• Lisa
    2019-03-15 04:55

    True story, very interesting but I think a lot was added just to fill a book.

  • Angelique Simonsen
    2019-03-21 08:56

    amazing horse amazing man. i cried at the end of snowmans life 😭

  • Sunny
    2019-02-24 01:46

    ....From my review/blog When Harry de Leyer arrived at the weekly Holland, Pennsylvania horse auction, he was late. It was February 1956. He had driven through rough weather from Long Island, New York, in a station wagon with bad lights and one tire that had gone flat. The only one left at the auction was “Killer,” the man who waited every week until the auction’s end to buy all the unsold animals. These he’d load onto his truck and take to the slaughterhouse. Harry had hoped to buy a good lesson horse, something his students at an exclusive boarding school for girls on Long Island could ride. He spoke briefly to Killer before returning to his car. He could see and hear the nervous movement of the horses in the truck – all but one. Through the slats, a rather pathetic looking gray plow horse calmly watched as Harry passed. Harry paused and looked at the horse looking at him. In those few moments, man and horse connected. Harry went back to speak to “Killer” again.The Eighty-Dollar Champion: Snowman, the Horse That Inspired a Nation is a love story like no other. Elizabeth Letts, hooks the reader within the first two pages and she never lets go until the end of this wonderful true story. Snowman, as the gray Amish plow horse would soon be called, was purchased that day for eighty dollars, including delivery. After weeks of good care and nourishment, the gray became the darling of the entire de Leyer family. Harry knew that Snowman was not another Seabiscuit. Speed was not Snowman’s thing. Seabiscuit could run fast, very fast, but what Harry would soon find out was that Snowman could jump, jump high, very high.How this young Dutch immigrant, coming to the States with his wife in the early 1950s, found his way to become a riding instructor for the daughters of the wealthy at an exclusive boarding school; to buy an old Amish plow horse; and then to have that horse take him into the rarefied equestrian world of show jumping, all the way to the championships at Madison Square Gardens, is pure magic.Letts takes the reader back to Harry’s youth on a farm in Holland and then through his wartime experiences under Nazi occupation. The author somewhat overplays a link between Harry’s wartime years and Snowman’s possible hardships as a farm horse (we only know that Snowman bore the marks of the plow and that he was in poor physical condition when purchased). Letts could have loosened up on the issue of man and horse sharing the underdog status. But with the author’s strong background as an equestrian, she excels in describing the time and patience that go into producing a jumper. Sometimes a horse is a jumper at heart, as Harry found out when, for financial reasons, he sold the gentle horse to a nearby doctor. On multiple occasions, Snowman found his way back to Harry, having jumped over every fence between the doctor’s farm and Harry’s. de Leyer happily bought him back from the doctor, and he and Snowman would not part again until death. I told you it is a love story.In describing Harry’s unusual style of jumping, with extremely loose reins, giving it all to the horse, Letts describes the jumping: “This was more than an act of athletic prowess; it was an act of joy.” She also has a gift for choosing just the right word to enlarge and enrich a descriptive passage, as when writing of the grounds of an outdoor show: “The bright green turf field was as neatly groomed as a golf course fairway.” The word “fairway” allows the reader to see the field on a grand scale.Snowman’s story is not only his, it is also ours as America’s postwar culture shifted into a democratization of the exclusive world of highly bred show jumpers and the equally highly bred equestrians who rode them. Thanks to the plow horse turned jumper, this was also true of the people who were drawn to the sport. If they’d let such a horse compete, then it stood to reason a bloodline should not be required of spectators to cheer from the bleachers. The world was changing. The author’s depictions of high school women of the 1950s are spot-on. It’s easy for the reader to find their way down memory lane when told of Snowman’s picture on Life Magazine and his appearance on the Johnny Carson Show. Snowman was a horse as at home with four of the de Leyer children riding him bareback as he was taking a six-foot fence in the show ring.Reading this book was a great ride and if we had been in the ring, I’d say Elizabeth Letts went over some high fences. She may have bumped a few rails, but overall she pretty much cleared the course with thrilling form and only a couple of faults. The Eighty-Dollar Champion: Snowman, the Horse That Inspired a Nation is an ideal book for the equestrian or horseback rider in your family. What, no family? But you love horses? Then The Eighty-Dollar Champion has your name on it.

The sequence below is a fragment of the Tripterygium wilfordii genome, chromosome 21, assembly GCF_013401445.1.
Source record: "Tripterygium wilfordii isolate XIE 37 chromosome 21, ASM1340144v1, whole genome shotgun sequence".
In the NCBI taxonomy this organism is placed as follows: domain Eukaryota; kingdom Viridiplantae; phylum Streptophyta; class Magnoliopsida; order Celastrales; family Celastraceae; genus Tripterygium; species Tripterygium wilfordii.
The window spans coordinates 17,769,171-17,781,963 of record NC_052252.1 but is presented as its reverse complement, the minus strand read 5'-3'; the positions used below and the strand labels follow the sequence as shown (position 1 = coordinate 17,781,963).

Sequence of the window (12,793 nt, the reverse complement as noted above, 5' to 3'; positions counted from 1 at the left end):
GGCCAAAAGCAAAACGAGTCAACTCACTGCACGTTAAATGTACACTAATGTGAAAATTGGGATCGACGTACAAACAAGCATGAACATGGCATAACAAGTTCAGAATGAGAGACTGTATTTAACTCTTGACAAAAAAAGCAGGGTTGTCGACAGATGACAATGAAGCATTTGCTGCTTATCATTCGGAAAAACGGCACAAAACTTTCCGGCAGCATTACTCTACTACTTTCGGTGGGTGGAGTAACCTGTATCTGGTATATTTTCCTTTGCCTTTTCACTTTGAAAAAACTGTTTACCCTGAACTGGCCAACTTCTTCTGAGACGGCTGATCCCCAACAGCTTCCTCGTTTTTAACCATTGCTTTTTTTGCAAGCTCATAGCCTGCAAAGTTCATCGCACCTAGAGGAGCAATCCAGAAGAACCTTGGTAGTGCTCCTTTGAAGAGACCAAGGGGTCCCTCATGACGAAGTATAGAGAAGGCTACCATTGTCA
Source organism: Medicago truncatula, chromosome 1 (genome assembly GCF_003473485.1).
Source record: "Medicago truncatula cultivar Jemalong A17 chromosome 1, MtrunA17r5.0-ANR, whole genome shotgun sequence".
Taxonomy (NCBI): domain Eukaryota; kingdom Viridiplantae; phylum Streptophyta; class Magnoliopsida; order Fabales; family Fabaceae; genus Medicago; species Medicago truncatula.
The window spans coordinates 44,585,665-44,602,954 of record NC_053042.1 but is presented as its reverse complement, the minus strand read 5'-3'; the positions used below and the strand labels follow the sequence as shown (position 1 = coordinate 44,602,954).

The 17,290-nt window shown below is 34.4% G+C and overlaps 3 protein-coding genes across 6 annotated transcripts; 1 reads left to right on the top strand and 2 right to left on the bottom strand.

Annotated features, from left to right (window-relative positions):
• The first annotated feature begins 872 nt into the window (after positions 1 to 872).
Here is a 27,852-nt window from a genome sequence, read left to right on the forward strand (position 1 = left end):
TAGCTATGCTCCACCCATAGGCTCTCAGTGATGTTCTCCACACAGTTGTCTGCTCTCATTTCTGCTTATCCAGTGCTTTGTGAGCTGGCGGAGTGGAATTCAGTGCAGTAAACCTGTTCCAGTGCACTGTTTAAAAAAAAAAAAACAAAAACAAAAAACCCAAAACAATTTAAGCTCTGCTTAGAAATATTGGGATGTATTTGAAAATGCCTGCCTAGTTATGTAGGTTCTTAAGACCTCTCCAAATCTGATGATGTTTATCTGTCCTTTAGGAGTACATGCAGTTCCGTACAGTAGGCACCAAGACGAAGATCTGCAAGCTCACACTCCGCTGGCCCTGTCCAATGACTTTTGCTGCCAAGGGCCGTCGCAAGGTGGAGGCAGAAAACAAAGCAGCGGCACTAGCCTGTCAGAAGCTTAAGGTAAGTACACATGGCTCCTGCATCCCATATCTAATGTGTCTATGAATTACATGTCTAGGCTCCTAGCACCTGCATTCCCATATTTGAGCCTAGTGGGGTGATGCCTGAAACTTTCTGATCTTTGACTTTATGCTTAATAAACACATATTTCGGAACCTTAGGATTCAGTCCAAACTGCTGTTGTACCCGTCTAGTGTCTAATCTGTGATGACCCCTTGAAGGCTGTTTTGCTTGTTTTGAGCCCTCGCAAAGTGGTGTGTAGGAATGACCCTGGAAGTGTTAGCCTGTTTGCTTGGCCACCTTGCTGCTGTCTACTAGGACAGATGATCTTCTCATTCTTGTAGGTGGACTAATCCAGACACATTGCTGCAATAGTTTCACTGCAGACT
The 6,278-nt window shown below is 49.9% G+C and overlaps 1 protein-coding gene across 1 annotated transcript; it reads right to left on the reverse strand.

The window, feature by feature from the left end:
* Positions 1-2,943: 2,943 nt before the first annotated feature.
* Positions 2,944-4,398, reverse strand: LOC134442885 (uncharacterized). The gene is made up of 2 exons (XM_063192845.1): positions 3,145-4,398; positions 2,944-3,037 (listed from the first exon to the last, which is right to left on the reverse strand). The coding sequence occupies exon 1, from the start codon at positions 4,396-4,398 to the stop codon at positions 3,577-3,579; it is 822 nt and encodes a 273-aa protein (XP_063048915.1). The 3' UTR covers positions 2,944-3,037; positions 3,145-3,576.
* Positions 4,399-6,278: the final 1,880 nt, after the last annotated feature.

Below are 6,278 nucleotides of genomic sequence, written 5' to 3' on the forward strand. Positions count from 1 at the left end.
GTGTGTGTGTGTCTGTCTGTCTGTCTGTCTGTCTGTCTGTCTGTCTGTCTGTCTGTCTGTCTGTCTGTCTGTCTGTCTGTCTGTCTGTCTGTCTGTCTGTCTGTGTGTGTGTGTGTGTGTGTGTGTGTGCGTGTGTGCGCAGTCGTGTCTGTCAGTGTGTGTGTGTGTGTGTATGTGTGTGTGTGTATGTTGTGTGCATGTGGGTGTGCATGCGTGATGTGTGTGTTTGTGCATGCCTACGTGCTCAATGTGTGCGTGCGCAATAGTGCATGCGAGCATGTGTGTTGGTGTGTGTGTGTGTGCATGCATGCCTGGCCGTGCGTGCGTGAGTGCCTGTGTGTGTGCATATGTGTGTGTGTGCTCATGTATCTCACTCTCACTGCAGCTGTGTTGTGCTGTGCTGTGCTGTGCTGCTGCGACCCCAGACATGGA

• Mirrani
    2019-02-28 07:52